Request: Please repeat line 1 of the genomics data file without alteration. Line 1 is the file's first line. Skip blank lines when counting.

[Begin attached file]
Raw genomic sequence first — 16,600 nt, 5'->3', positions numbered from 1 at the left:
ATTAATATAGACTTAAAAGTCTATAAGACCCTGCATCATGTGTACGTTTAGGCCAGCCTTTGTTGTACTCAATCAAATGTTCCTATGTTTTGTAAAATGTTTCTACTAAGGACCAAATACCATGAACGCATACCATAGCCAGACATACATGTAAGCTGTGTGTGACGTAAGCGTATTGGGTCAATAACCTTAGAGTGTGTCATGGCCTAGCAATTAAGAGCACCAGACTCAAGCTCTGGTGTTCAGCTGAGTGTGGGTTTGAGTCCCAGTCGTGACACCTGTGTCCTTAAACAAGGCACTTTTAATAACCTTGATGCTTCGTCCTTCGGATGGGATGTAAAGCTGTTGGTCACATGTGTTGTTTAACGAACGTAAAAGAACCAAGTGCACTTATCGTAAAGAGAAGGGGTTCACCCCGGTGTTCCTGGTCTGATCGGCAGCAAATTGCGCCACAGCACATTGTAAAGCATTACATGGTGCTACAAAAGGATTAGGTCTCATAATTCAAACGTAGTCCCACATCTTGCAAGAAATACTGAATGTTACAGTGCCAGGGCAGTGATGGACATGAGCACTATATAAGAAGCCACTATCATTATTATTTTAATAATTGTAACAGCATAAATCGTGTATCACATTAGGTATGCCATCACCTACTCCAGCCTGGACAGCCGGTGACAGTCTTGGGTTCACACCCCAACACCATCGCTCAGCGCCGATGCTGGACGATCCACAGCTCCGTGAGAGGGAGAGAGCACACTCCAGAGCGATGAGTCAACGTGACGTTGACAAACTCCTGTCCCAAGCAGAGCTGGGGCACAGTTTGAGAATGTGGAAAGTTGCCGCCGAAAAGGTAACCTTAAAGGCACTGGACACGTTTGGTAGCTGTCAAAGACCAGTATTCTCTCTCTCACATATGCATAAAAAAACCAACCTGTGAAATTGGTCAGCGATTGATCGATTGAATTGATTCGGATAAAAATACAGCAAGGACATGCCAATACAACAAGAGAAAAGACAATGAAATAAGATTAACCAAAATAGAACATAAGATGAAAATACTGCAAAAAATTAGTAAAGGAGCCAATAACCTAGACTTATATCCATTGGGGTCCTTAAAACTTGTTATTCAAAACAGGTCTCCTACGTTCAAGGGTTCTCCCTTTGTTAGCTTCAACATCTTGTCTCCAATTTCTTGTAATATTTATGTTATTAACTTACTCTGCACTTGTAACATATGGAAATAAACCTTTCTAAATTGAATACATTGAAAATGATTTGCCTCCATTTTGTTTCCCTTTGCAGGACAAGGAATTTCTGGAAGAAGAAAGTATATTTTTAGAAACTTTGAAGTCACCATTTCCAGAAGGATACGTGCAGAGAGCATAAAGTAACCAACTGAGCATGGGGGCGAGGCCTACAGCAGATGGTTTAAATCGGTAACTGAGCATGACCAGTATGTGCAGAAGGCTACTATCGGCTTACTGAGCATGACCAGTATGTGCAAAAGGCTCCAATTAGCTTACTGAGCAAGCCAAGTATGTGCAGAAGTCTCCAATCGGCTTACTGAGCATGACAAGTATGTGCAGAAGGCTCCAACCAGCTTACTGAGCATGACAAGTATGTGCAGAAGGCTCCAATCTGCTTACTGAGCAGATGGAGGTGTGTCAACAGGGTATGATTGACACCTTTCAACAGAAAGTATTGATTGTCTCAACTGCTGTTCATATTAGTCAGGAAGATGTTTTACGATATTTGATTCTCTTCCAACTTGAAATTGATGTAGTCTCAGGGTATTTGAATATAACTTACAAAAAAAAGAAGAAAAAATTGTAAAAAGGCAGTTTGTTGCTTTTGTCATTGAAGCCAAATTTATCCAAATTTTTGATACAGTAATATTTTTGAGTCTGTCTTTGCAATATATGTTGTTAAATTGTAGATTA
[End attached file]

Raw genomic sequence first — 16,600 nt, 5'->3', positions numbered from 1 at the left: